We may talk about finding the first ‘Earth-like’ planet (once we figure out what that actually means). What if we’re more likely to find an ‘Earth-like’ moon around an ice or gas giant? The odds quite conceivably favor such a situation. There may be a few million rocky planets in habitable zones in the galaxy, but there could be as many or more rocky, watery moons in the extended habitable zones around giant worlds. This doesn’t even include the enormous potential reservoir of sub-surface chemically rich liquid water that may lurk out of sight beneath the icy crusts of moons well outside any classical habitable zone.
I’m not for a moment suggesting that we divert attention from hunting exoplanets. I also hope that some of the pioneers who devoted themselves prior to 1995 to what was seen as a fringe pursuit are the ones to find that Earth-twin, they deserve to. However, if we find barren world after barren world it will be time to turn our gaze on those strange and fantastic places that are held in thrall of giant planets.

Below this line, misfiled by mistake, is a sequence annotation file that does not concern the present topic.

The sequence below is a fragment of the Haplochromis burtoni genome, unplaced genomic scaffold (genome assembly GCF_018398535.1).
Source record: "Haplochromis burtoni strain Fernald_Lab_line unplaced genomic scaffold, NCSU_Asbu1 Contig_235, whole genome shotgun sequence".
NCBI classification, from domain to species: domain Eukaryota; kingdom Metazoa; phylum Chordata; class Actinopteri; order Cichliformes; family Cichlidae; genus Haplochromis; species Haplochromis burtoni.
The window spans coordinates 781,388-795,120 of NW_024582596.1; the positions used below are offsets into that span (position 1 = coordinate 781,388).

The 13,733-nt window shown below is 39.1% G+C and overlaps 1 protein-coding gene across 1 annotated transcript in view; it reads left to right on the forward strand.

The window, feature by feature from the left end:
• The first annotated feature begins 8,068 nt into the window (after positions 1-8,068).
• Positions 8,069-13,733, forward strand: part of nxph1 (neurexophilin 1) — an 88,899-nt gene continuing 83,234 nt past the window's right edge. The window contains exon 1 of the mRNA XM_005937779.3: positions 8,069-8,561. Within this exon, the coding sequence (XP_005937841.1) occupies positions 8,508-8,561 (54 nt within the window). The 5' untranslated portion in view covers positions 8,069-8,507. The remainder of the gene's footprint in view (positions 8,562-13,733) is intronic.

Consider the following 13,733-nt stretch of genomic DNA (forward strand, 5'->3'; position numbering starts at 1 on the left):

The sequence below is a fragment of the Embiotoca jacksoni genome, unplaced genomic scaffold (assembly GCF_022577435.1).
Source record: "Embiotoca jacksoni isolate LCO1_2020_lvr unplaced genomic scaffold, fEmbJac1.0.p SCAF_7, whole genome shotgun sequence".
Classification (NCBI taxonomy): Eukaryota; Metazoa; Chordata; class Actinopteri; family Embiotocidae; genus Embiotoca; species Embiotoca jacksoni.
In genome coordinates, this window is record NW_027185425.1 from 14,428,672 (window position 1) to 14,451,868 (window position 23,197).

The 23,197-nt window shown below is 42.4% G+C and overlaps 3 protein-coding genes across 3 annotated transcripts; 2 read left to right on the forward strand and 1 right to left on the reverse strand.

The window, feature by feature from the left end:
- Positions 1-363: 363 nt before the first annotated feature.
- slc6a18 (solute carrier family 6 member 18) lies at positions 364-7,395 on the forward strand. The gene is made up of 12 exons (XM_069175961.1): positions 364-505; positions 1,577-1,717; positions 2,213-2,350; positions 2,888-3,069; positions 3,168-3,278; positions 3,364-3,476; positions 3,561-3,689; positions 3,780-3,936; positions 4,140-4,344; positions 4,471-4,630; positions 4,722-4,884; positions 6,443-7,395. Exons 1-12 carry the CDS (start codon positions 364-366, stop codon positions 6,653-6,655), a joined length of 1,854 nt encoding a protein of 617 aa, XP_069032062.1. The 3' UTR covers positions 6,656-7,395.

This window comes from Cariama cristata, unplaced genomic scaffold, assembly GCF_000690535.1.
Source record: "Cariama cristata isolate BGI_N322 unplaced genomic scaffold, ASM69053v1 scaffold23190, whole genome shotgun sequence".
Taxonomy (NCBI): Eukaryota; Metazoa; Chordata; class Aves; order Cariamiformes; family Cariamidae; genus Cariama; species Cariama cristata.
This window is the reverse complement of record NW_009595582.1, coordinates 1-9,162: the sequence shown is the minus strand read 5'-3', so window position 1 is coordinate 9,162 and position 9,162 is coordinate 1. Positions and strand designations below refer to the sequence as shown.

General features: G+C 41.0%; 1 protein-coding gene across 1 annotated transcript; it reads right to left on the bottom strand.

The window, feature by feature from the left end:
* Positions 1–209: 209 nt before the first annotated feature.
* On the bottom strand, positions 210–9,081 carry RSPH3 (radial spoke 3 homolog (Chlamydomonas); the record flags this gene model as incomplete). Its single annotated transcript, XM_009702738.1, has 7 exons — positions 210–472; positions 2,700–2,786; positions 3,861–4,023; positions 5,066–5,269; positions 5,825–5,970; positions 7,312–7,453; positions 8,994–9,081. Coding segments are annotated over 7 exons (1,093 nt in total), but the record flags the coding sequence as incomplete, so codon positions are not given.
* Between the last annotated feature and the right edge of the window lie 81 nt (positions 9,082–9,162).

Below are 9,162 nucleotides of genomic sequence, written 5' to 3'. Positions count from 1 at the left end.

And here we are barely eight months later. No one has yet laid claim to the detection of an exomoon, but I’m increasingly convinced that someone (it might even be me if I could ever find the time – he says with his Fermat cap on) is going to do this within the next year. I think it will be a claim, it will remain to be seen if it holds up, this is going to be a tough measurement to make. People are hard at work on it though; David Kipping at Harvard has recently added several neat papers to the literature describing the effects to look for. He’s also pointed out that if you can measure both the variation in when a planet transit happens due to the tugging of a moon, and the variation in the length of these transits due to the moon’s presence then lo and behold, the mass of the moon and the size of its orbit can be estimated. In some quarters the detection of a gas giant planet in a 1-year orbit around a Solar-equivalent G-dwarf star has prompted others to consider the possibility of directly habitable moons. Astronomers are actively examining data from high-precision ground-based telescopic studies of planet transits to sniff for exomoons, and the analysis of Kepler data increasingly comes along with calculated limits on just how big exomoons (as of yet undetected) could be.
If exomoons exist somewhere, and there is no reason to think they don’t, another chapter of exoplanetary science will open up. Perhaps we’ll finally be able to find the proper context for those little blobs of light that Galileo saw appearing and disappearing around Jupiter just a little over 400 years ago, and the old will become new – again.